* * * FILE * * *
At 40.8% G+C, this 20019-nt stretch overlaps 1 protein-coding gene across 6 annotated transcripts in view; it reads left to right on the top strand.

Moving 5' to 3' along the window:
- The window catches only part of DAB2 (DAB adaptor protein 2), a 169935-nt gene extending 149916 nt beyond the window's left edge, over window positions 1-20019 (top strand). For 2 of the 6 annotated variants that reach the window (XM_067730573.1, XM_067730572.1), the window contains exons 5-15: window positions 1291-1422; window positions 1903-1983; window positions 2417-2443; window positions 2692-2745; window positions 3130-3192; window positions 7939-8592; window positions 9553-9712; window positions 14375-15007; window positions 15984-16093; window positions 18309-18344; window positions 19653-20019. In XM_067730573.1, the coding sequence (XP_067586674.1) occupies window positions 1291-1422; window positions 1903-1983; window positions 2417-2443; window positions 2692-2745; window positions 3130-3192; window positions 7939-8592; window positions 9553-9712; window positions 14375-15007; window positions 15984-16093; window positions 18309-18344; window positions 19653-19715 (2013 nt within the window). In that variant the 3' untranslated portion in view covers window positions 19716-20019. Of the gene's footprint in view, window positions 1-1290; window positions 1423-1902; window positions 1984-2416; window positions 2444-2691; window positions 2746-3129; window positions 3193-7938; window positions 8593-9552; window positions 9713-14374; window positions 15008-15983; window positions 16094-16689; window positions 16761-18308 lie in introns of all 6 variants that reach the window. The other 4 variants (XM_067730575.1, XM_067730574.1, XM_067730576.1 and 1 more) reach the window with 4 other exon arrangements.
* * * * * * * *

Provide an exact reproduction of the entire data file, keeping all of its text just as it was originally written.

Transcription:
At 40.8% G+C, this 20019-nt stretch overlaps 1 protein-coding gene across 6 annotated transcripts in view; it reads left to right on the top strand.

Moving 5' to 3' along the window:
- The window catches only part of DAB2 (DAB adaptor protein 2), a 169935-nt gene extending 149916 nt beyond the window's left edge, over window positions 1-20019 (top strand). For 2 of the 6 annotated variants that reach the window (XM_067730573.1, XM_067730572.1), the window contains exons 5-15: window positions 1291-1422; window positions 1903-1983; window positions 2417-2443; window positions 2692-2745; window positions 3130-3192; window positions 7939-8592; window positions 9553-9712; window positions 14375-15007; window positions 15984-16093; window positions 18309-18344; window positions 19653-20019. In XM_067730573.1, the coding sequence (XP_067586674.1) occupies window positions 1291-1422; window positions 1903-1983; window positions 2417-2443; window positions 2692-2745; window positions 3130-3192; window positions 7939-8592; window positions 9553-9712; window positions 14375-15007; window positions 15984-16093; window positions 18309-18344; window positions 19653-19715 (2013 nt within the window). In that variant the 3' untranslated portion in view covers window positions 19716-20019. Of the gene's footprint in view, window positions 1-1290; window positions 1423-1902; window positions 1984-2416; window positions 2444-2691; window positions 2746-3129; window positions 3193-7938; window positions 8593-9552; window positions 9713-14374; window positions 15008-15983; window positions 16094-16689; window positions 16761-18308 lie in introns of all 6 variants that reach the window. The other 4 variants (XM_067730575.1, XM_067730574.1, XM_067730576.1 and 1 more) reach the window with 4 other exon arrangements.